בִּשְׁלשָׁה מְקוֹמוֹת הַכֹּהֲנִים שׁוֹמְרִים בְּבֵית הַמִּקְדָּשׁ. בְּבֵית אַבְטִינָס, בְּבֵית הַנִּיצוֹץ וּבְבֵית הַמּוֹקֵד. בֵּית אַבְטִינָס וּבֵית הַנִּיצוֹץ הָיוּ עֲלִיּוֹת, וְהָרוֹבִים שׁוֹמְרִים שָׁם. בֵּית הַמּוֹקֵד, כִּפָּה, וּבַיִת גָּדוֹל הָיָה, מֻקָּף רוֹבָדִים שֶׁל אֶבֶן, וְזִקְנֵי בֵית אָב יְשֵׁנִים שָׁם, וּמַפְתְּחוֹת הָעֲזָרָה בְּיָדָם. וּפִרְחֵי כְהֻנָּה אִישׁ כִּסְתּוֹ בָאָרֶץ. לֹא הָיוּ יְשֵׁנִים בְּבִגְדֵי קֹדֶשׁ, אֶלָּא פוֹשְׁטִין וּמְקַפְּלִין וּמַנִּיחִים אוֹתָן תַּחַת רָאשֵׁיהֶן, וּמִתְכַּסִּין בִּכְסוּת עַצְמָן. אֵרַע קֶרִי לְאַחַד מֵהֶן, יוֹצֵא וְהוֹלֵךְ לוֹ בַּמְּסִבָּה הַהוֹלֶכֶת תַּחַת הַבִּירָה, וְהַנֵּרוֹת דּוֹלְקִין מִכָּאן וּמִכָּאן, עַד שֶׁהוּא מַגִּיעַ לְבֵית הַטְּבִילָה. וּמְדוּרָה הָיְתָה שָׁם, וּבֵית כִּסֵּא שֶׁל כָּבוֹד. וְזֶה הָיָה כְבוֹדוֹ, מְצָאוֹ נָעוּל, יוֹדֵעַ שֶׁיֶּשׁ שָׁם אָדָם. פָּתוּחַ, יוֹדֵעַ שֶׁאֵין שָׁם אָדָם. יָרַד וְטָבַל, עָלָה וְנִסְתַּפֵּג וְנִתְחַמֵּם כְּנֶגֶד הַמְּדוּרָה. בָּא וְיָשַׁב לוֹ אֵצֶל אֶחָיו הַכֹּהֲנִים עַד שֶׁהַשְּׁעָרִים נִפְתָּחִים, יוֹצֵא וְהוֹלֵךְ לוֹ: The priests would keep watch in three places in the Temple courtyard, in honor of the Temple, like guards in royal courtyards: In the Chamber of Avtinas, which is the Chamber where the incense was prepared, and on the two sides of the northern section of the courtyard: In the Chamber of the Spark, where there was a small, perpetual fire, from which the fire of the altar would be lit if it went out; and in the Chamber of the Hearth, where there was also a fire, by which the priests would warm themselves when it was cold. In the Chamber of Avtinas and in the Chamber of the Spark there were upper stories, and the young priests, who were not yet eligible to serve in the Temple, would keep watch there. In the Chamber of the Hearth, there was no upper story, as its ceiling was round like a cupola. And it was a large hall, surrounded by rows of stone that protruded from the walls and that served as benches. The elders of the patrilineal priestly family that would serve in the Temple the following day would sleep there, and the keys to the Temple courtyard were in their possession. The young men of the priesthood, who were old enough to serve in the Temple, would also sleep in the Chamber of the Hearth. They would not sleep on benches, but instead each of the priests would sleep with his garment on the ground. Furthermore, they would not sleep dressed in the sacred vestments; rather, they would remove them and fold them up. And then they would place their vestments on the floor beneath their heads, and cover themselves with their own non-sacred garments. If a seminal emission befell one of the priests, rendering him ritually impure and unfit for service, he would leave the Chamber of the Hearth, and he would walk through the circuitous passage that extended beneath the Temple, as he could not pass through the Temple courtyard, due to his impurity. And there were lamps burning on this side and on that side of the passage. He would walk through the passage until he reached the Chamber of Immersion. And there was a fire burning there to warm the priests after they had immersed, and also a bathroom of honor, so that the priests could urinate before immersion. This was the manifestation of its honor: If one found the door closed, he would know that there was a person there, and he would wait for him to exit before entering. If one found the door open, it was known that there was no person there, and he could enter. In this manner, the one using it was afforded privacy. After the priest descended and immersed in the ritual bath, he ascended and dried himself with a towel, and warmed himself opposite the fire. He then came back to the Chamber of the Hearth and sat with his brethren the priests until dawn, when the gates of the Temple courtyard would be opened. He would then leave the Temple and go on his way. Since the purification process of one who immerses is not complete until sunset, by rabbinic law he could not remain in the Temple during the daytime.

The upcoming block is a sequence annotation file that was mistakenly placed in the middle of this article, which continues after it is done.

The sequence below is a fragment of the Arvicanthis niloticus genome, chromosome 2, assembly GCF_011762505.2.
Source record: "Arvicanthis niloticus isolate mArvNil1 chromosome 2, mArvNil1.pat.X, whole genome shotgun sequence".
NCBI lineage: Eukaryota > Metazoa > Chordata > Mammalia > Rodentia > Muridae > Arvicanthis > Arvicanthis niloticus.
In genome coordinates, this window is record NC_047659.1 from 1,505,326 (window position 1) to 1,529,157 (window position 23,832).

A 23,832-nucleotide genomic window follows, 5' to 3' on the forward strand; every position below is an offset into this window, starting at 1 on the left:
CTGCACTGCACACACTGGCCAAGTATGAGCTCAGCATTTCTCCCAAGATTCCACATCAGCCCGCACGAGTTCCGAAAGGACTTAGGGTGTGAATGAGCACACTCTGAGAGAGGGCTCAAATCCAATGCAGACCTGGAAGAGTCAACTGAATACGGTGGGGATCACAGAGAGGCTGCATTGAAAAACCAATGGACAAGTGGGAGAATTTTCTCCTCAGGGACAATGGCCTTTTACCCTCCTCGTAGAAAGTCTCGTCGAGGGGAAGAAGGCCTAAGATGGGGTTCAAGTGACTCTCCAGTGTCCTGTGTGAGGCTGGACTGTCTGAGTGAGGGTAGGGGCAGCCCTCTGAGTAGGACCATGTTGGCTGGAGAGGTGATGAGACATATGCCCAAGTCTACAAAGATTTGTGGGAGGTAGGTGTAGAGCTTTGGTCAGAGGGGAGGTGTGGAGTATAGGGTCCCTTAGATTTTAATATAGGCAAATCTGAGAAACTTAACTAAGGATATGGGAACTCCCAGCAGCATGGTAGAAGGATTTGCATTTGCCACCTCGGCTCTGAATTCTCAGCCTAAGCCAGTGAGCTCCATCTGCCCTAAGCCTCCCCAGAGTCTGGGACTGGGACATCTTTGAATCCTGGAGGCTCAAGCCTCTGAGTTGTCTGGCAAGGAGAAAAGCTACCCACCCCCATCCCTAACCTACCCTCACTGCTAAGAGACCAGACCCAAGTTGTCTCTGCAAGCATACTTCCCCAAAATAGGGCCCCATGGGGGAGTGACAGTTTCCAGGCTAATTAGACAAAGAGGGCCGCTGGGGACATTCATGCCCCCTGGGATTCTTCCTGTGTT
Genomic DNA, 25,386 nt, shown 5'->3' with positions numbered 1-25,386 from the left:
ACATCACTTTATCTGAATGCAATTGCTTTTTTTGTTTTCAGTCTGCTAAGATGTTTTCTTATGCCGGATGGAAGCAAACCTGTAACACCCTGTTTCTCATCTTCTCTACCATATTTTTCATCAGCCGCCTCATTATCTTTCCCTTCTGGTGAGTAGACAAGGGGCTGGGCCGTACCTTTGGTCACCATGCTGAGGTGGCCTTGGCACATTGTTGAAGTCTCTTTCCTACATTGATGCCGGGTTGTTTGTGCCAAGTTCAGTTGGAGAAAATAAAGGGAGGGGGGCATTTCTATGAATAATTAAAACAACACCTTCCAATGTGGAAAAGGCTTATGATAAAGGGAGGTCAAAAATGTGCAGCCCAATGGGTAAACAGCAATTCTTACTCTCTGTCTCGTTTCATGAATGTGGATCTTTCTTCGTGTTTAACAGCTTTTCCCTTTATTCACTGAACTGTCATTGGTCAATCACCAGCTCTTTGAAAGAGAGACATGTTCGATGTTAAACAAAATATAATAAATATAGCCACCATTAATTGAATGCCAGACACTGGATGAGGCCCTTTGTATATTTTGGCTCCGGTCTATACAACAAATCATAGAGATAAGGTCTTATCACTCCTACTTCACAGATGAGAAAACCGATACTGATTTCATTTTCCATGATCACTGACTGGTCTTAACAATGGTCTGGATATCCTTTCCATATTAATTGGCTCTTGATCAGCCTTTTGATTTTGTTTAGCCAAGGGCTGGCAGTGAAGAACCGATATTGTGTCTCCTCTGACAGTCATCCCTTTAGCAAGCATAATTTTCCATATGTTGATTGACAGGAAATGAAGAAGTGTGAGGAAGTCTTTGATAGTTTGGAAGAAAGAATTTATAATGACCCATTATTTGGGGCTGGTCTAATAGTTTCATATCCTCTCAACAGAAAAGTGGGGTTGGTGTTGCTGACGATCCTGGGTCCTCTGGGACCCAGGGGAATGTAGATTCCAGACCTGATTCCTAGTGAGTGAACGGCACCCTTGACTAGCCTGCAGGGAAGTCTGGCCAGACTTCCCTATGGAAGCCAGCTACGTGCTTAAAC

מִי שֶׁהוּא רוֹצֶה לִתְרֹם אֶת הַמִּזְבֵּחַ, מַשְׁכִּים וְטוֹבֵל עַד שֶׁלֹּא יָבֹא הַמְמֻנֶּה. וְכִי בְאֵיזוֹ שָׁעָה הַמְמֻנֶּה בָא. לֹא כָל הָעִתִּים שָׁווֹת, פְּעָמִים שֶׁהוּא בָא מִקְרִיאַת הַגֶּבֶר, אוֹ סָמוּךְ לוֹ מִלְּפָנָיו אוֹ מִלְּאַחֲרָיו. הַמְמֻנֶּה בָא וְדוֹפֵק עֲלֵיהֶם, וְהֵם פָּתְחוּ לוֹ. אָמַר לָהֶן, מִי שֶׁטָּבַל יָבֹא וְיָפִיס. הֵפִיסוּ, זָכָה מִי שֶׁזָּכָה: The mishna describes the commencement of the daily service in the Temple: Among the members of the priestly family who are to serve in the Temple that day, whoever wants to remove the ashes from the altar rises early and immerses himself in a ritual bath, as required of anyone who enters the Temple courtyard. He must immerse before the appointed priest arrives, as the appointed priest oversees the lottery that determines which priests perform the various rites of the Temple service, and the first of those lotteries determines who will be charged with the removal of the ashes. And at what time does the appointed priest arrive? The times of his arrival are not all the same. There are times that he comes at the call of the rooster [hagever], or he might come at an adjacent time, either before the call of the rooster or after it. The appointed priest arrived at the Chamber of the Hearth, where the priests of the patrilineal family were assembled, and he knocked on the gate to alert them to open the gate for him. And when they opened the gate for him, he said to them: Whoever immersed in the ritual bath may come and participate in the lottery. They then conducted the lottery, and whoever won that lottery won the privilege to perform the rite of the removal of the ashes.